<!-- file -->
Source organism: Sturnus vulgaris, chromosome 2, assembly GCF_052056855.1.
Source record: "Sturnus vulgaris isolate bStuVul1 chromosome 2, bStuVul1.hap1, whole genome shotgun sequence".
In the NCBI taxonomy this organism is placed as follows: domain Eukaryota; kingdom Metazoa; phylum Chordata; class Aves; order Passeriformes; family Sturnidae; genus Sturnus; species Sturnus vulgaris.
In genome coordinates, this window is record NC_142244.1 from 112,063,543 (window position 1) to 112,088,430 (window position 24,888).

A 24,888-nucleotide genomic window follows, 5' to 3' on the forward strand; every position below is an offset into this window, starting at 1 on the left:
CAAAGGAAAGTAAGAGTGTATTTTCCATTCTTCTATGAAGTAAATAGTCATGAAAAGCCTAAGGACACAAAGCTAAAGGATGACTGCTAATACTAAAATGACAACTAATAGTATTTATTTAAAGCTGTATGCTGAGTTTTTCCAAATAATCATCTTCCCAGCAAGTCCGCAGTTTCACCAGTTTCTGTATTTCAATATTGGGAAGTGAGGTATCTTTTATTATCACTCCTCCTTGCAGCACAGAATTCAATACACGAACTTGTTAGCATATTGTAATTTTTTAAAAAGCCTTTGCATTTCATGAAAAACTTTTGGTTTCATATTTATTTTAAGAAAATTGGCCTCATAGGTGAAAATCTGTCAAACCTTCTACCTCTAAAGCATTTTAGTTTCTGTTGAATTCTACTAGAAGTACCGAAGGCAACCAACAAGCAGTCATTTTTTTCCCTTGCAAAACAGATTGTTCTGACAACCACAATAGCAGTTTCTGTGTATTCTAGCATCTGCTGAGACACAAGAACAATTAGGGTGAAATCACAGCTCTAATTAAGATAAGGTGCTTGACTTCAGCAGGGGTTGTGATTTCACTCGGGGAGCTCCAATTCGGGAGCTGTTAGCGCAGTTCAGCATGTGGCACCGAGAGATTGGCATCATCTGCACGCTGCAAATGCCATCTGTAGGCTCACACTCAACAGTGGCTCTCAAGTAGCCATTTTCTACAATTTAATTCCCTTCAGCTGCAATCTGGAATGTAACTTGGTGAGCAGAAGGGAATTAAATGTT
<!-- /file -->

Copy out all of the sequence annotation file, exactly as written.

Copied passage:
Source organism: Sturnus vulgaris, chromosome 2, assembly GCF_052056855.1.
Source record: "Sturnus vulgaris isolate bStuVul1 chromosome 2, bStuVul1.hap1, whole genome shotgun sequence".
In the NCBI taxonomy this organism is placed as follows: domain Eukaryota; kingdom Metazoa; phylum Chordata; class Aves; order Passeriformes; family Sturnidae; genus Sturnus; species Sturnus vulgaris.
In genome coordinates, this window is record NC_142244.1 from 112,063,543 (window position 1) to 112,088,430 (window position 24,888).

A 24,888-nucleotide genomic window follows, 5' to 3' on the forward strand; every position below is an offset into this window, starting at 1 on the left:
CAAAGGAAAGTAAGAGTGTATTTTCCATTCTTCTATGAAGTAAATAGTCATGAAAAGCCTAAGGACACAAAGCTAAAGGATGACTGCTAATACTAAAATGACAACTAATAGTATTTATTTAAAGCTGTATGCTGAGTTTTTCCAAATAATCATCTTCCCAGCAAGTCCGCAGTTTCACCAGTTTCTGTATTTCAATATTGGGAAGTGAGGTATCTTTTATTATCACTCCTCCTTGCAGCACAGAATTCAATACACGAACTTGTTAGCATATTGTAATTTTTTAAAAAGCCTTTGCATTTCATGAAAAACTTTTGGTTTCATATTTATTTTAAGAAAATTGGCCTCATAGGTGAAAATCTGTCAAACCTTCTACCTCTAAAGCATTTTAGTTTCTGTTGAATTCTACTAGAAGTACCGAAGGCAACCAACAAGCAGTCATTTTTTTCCCTTGCAAAACAGATTGTTCTGACAACCACAATAGCAGTTTCTGTGTATTCTAGCATCTGCTGAGACACAAGAACAATTAGGGTGAAATCACAGCTCTAATTAAGATAAGGTGCTTGACTTCAGCAGGGGTTGTGATTTCACTCGGGGAGCTCCAATTCGGGAGCTGTTAGCGCAGTTCAGCATGTGGCACCGAGAGATTGGCATCATCTGCACGCTGCAAATGCCATCTGTAGGCTCACACTCAACAGTGGCTCTCAAGTAGCCATTTTCTACAATTTAATTCCCTTCAGCTGCAATCTGGAATGTAACTTGGTGAGCAGAAGGGAATTAAATGTT